Anorectal Abscess

Our Records are Incomplete for Drugs
Our Records are Incomplete for Condition Attributes
Further Tests


Anorectal Abscess


An anorectal abscess (also called a perianal  is a pus-filled cavity adjacent to the anus which is caused by bacterial infection.

They are usually caused by an abnormal concentration of bacteria in one part of the anus or anal canal. Bacterial infection of a gland within the anus causes the build-up of pus, leading to the formation of an abscess.


Symptoms and diagnosis

The most common symptom of anorectal abscess is pain in the anal region. The pain may be dull or throbbing, and peaks when the patient sits or has a bowel movement.

Other signs of anorectal abscess include constipation and significant fluctuations in body temperature.

Anorectal abscess can be diagnosed with physical and imaging examinations.



Antibiotics alone are usually ineffective against anorectal abscesses, and are therefore used to supplement surgical treatment.

The abscess is cut open and the pus drained completely. An untreated or partially-drained abscess is prone to further infection, and can spread to other areas.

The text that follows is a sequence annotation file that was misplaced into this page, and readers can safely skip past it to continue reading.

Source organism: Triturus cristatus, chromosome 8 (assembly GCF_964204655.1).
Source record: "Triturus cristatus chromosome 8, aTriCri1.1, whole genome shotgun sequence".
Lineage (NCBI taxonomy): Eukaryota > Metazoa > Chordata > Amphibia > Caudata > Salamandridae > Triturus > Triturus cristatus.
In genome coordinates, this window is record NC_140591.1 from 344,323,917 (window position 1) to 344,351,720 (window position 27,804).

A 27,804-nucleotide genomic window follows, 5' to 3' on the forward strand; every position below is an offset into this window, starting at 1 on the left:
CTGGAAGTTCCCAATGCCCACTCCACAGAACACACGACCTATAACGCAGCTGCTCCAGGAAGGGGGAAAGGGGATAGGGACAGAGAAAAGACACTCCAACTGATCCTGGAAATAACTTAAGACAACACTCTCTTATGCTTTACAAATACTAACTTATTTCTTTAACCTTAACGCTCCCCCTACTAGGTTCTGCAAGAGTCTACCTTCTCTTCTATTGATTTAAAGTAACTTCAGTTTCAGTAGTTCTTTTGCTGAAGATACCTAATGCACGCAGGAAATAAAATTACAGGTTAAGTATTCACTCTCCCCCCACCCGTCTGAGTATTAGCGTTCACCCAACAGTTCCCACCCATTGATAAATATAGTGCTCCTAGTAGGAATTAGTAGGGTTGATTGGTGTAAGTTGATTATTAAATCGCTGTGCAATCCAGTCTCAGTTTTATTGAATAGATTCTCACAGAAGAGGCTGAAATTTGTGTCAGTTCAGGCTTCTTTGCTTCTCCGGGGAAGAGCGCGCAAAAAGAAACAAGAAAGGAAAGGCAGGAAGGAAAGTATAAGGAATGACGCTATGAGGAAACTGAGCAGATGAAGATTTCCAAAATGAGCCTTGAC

Efficacy of Alternative and Other Treatments According to GRADE* Ranking:

Strychnos Nux-Vomica (Maqianzi, Poison Nut) [1, 2, 3, 4]:

WARNING! This substance is HIGHLY POISONOUS. The seeds contain Strychnine, which may cause convulsions, breathing difficulties and death, even if as little as 5 milligrams is ingested.

Recommendation: Strongly against (There is no evidence in the form of clinical trials which reports the effectiveness of Strychnos Nux-Vomica, because it is highly poisonous to humans, and is not recommended.)

Grade of Evidence: very low quality of evidence



Summary References


1. Ades T, Alteri R, Gansler T, Yeargin P, "Complete Guide to Complimentary & Alternative Cancer Therapies", American Cancer Society, Atlanta USA, 2009

2. David Michael Wood et al. Case report: Survival after deliberate strychnine self-poisoning, with toxicokinetic data. Critical Care October 2002 Vol 6 No 5

3. Arnold, M.D., Harry L. (1968). Poisonous Plants of Hawaii. Tokyo, Japan: Charles E. Tuttle Co.. p. 20. ISBN 0804804745.



Public Discussion

No discussions exist for this condition yet. You can be the first to create one!